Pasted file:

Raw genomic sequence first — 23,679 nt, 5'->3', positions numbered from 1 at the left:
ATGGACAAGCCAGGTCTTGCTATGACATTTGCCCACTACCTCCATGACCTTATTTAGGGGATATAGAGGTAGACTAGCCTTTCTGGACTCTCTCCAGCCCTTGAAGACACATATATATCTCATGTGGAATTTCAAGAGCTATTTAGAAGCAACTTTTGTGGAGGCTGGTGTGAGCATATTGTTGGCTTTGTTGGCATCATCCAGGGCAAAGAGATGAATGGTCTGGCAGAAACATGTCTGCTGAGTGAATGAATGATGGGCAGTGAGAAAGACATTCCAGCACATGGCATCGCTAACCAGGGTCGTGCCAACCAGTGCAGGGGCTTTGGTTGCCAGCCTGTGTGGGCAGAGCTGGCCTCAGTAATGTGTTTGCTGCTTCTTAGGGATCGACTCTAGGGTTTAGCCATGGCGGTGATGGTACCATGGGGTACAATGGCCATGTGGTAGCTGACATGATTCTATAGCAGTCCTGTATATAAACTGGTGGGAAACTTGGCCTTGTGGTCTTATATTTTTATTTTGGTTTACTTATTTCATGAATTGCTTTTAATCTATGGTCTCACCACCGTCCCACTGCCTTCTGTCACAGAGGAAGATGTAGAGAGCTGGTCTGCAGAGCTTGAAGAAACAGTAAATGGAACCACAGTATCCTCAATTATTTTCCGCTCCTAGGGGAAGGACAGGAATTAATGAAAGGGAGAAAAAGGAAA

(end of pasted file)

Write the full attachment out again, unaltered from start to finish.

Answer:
Raw genomic sequence first — 23,679 nt, 5'->3', positions numbered from 1 at the left:
ATGGACAAGCCAGGTCTTGCTATGACATTTGCCCACTACCTCCATGACCTTATTTAGGGGATATAGAGGTAGACTAGCCTTTCTGGACTCTCTCCAGCCCTTGAAGACACATATATATCTCATGTGGAATTTCAAGAGCTATTTAGAAGCAACTTTTGTGGAGGCTGGTGTGAGCATATTGTTGGCTTTGTTGGCATCATCCAGGGCAAAGAGATGAATGGTCTGGCAGAAACATGTCTGCTGAGTGAATGAATGATGGGCAGTGAGAAAGACATTCCAGCACATGGCATCGCTAACCAGGGTCGTGCCAACCAGTGCAGGGGCTTTGGTTGCCAGCCTGTGTGGGCAGAGCTGGCCTCAGTAATGTGTTTGCTGCTTCTTAGGGATCGACTCTAGGGTTTAGCCATGGCGGTGATGGTACCATGGGGTACAATGGCCATGTGGTAGCTGACATGATTCTATAGCAGTCCTGTATATAAACTGGTGGGAAACTTGGCCTTGTGGTCTTATATTTTTATTTTGGTTTACTTATTTCATGAATTGCTTTTAATCTATGGTCTCACCACCGTCCCACTGCCTTCTGTCACAGAGGAAGATGTAGAGAGCTGGTCTGCAGAGCTTGAAGAAACAGTAAATGGAACCACAGTATCCTCAATTATTTTCCGCTCCTAGGGGAAGGACAGGAATTAATGAAAGGGAGAAAAAGGAAA